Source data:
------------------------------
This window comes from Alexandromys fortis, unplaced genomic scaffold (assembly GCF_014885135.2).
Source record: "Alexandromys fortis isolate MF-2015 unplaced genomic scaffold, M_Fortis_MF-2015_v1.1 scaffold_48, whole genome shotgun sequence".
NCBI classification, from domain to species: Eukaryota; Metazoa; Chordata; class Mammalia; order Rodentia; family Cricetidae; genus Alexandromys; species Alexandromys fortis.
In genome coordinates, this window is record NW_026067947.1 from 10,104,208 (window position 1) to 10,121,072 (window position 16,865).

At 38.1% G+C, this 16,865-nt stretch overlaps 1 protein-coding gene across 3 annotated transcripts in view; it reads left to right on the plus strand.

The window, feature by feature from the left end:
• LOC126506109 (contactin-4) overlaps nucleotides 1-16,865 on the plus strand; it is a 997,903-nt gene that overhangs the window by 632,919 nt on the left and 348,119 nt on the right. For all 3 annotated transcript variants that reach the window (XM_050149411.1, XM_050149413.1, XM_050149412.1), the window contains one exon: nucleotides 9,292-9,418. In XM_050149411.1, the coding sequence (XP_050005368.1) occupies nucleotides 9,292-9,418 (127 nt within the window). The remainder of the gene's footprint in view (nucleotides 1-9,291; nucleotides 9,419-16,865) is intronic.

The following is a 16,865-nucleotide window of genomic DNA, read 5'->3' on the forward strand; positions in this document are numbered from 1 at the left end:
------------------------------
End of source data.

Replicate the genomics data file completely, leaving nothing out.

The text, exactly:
This window comes from Alexandromys fortis, unplaced genomic scaffold (assembly GCF_014885135.2).
Source record: "Alexandromys fortis isolate MF-2015 unplaced genomic scaffold, M_Fortis_MF-2015_v1.1 scaffold_48, whole genome shotgun sequence".
NCBI classification, from domain to species: Eukaryota; Metazoa; Chordata; class Mammalia; order Rodentia; family Cricetidae; genus Alexandromys; species Alexandromys fortis.
In genome coordinates, this window is record NW_026067947.1 from 10,104,208 (window position 1) to 10,121,072 (window position 16,865).

At 38.1% G+C, this 16,865-nt stretch overlaps 1 protein-coding gene across 3 annotated transcripts in view; it reads left to right on the plus strand.

The window, feature by feature from the left end:
• LOC126506109 (contactin-4) overlaps nucleotides 1-16,865 on the plus strand; it is a 997,903-nt gene that overhangs the window by 632,919 nt on the left and 348,119 nt on the right. For all 3 annotated transcript variants that reach the window (XM_050149411.1, XM_050149413.1, XM_050149412.1), the window contains one exon: nucleotides 9,292-9,418. In XM_050149411.1, the coding sequence (XP_050005368.1) occupies nucleotides 9,292-9,418 (127 nt within the window). The remainder of the gene's footprint in view (nucleotides 1-9,291; nucleotides 9,419-16,865) is intronic.

The following is a 16,865-nucleotide window of genomic DNA, read 5'->3' on the forward strand; positions in this document are numbered from 1 at the left end: